Food & drink sponsorship in professional sport: an unhealthy relationship

Food & drink sponsorship in professional sport: an unhealthy relationship

The global popularity and unique power of sport to deliver messages to a broad audience make it an invaluable, if perhaps under-utilised, health promotion tool. Unfortunately, a paradox persists within professional sport wherein sport personalities are championed as the pinnacle of human conditioning and something to aspire to, particularly for young children, and yet the sponsors of athletes and brands that saturate sports stadia and television advertising broadcast an entirely contradictory message.

In previous years, the above statement may have been limited to tobacco and alcohol sponsorship in professional sport, and this has been the subject of much research and ultimately legislative restrictions in a growing number of European countries, but this has unfortunately created more opportunities for the food and drink industry.

The sponsorship of high profile, regularly televised sports provide repeat brand exposure for fast food companies and sugary drinks manufacturers and contributes to the ‘obesogenic’ environment, fostering loyalty amongst consumers, creating confusion around what constitutes a healthy or unhealthy product and encouraging the purchase of food and drink high in fat, salt and sugar (HFSS).

Individual sponsorship deals with athletes also presents a problem. Products endorsed by sports personalities influence consumer preferences toward energy-dense and nutrient-poor products and also lead people to perceive these products as ‘healthier’.

Public health advocates are beginning to mobilise and call for actions to limit marketing of food and drink high in fat, salt and sugar in an effort to combat the obesity epidemic. Although the causes of obesity are complex, research consistently identifies food and drink marketing as have an independent causal role. This is also something that has been recognised within the UK government’s sports strategy, which states:

“Sponsorship is an area where a number of sports, and individual clubs, have adopted a responsible approach, for example around sponsorship by companies marketing alcohol or high fat sugar and salt (HFSS) foods. We will continue to discuss with sports the scope for voluntary agreements in this area.”

Given the severity of the obesity issue and the history and potential of sport as a vehicle for advocacy, dissociating unhealthy food and drink products with sport should be seen as a priority. Public awareness of the health harms of sugary drinks and HFSS food is growing and sports organisations who can tap into the public’s consciousness have the potential to enhance their marketability. Driving sports organisations to scrutinise the selection and renewal of sponsors and examine their social responsibilities in tandem is just one such mechanism that needs to be explored.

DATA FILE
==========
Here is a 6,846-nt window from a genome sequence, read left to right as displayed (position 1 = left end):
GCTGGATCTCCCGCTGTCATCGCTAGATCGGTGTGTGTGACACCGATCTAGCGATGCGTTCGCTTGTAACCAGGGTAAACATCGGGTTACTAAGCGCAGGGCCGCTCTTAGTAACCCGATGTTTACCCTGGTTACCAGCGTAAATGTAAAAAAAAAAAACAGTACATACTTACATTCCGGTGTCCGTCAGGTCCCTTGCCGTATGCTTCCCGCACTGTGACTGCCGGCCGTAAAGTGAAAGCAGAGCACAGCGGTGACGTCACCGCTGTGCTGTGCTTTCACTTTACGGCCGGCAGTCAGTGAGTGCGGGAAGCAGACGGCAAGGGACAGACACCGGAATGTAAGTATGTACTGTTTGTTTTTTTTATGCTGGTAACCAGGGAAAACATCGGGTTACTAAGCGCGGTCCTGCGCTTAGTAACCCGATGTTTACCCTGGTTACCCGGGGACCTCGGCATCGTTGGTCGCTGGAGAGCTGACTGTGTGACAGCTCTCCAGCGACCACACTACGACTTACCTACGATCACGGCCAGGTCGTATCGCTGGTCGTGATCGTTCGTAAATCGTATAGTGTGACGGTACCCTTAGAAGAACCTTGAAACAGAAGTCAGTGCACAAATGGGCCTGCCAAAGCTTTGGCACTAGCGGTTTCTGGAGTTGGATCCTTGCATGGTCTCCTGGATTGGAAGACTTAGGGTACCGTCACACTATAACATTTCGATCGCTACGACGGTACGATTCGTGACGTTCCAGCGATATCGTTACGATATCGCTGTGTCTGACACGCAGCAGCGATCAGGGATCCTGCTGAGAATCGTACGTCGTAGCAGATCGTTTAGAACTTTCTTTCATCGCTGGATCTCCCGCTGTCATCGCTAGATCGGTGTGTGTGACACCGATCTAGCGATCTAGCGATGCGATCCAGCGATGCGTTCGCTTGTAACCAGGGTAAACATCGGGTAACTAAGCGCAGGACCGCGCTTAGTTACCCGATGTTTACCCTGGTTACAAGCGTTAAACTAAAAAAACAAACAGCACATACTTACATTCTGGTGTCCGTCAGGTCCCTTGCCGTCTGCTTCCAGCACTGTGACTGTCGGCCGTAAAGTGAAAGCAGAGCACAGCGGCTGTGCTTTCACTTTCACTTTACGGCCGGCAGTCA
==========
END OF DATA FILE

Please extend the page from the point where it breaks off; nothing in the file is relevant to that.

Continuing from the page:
However, sports organisations should also be vigilant as some organisations within the food and drink industry have sophisticated CSR strategies, manipulating public discourse by investing in school sport for children and emphasising the benefits of physical activity over and above the importance of diet and nutrition. Indeed, only this week, the Premier League agreed a three-year partnership with Cadbury to develop new sessions for their Health for Life programme, which encourages healthy lifestyles among 60,000 school children. It remains to be seen whether voluntary agreements can yield public health benefits.

Food and drink sponsorship in professional sport is one of a number of topics that will be discussed at the forthcoming Healthy Stadia Conference to be held in April 2017 at the Emirates Stadium, London (click here to visit the conference hub).

Case Study: Sports and Energy Drink Sponsorship in Professional Sport

The proliferation of sports and energy drinks exemplifies the issue of sponsorship in sport. Their consumption has grown enormously over the past decade, and can be attributed to intelligent marketing strategies that link competitor skill and performance with the use of a particular product.

Both sports and energy drinks take advantage of the celebrity that young, successful athletes generate to target children and adolescents and establish brand loyalty in early life — not unlike the strategies employed by Big Tobacco prior to legislation.

These product categories contain high levels of sugar that can cause acute dental issues, even in professional athletes, and also contribute to a variety of non-communicable diseases including obesity, cardiovascular disease, type 2 diabetes and a range of cancers when consumed regularly.


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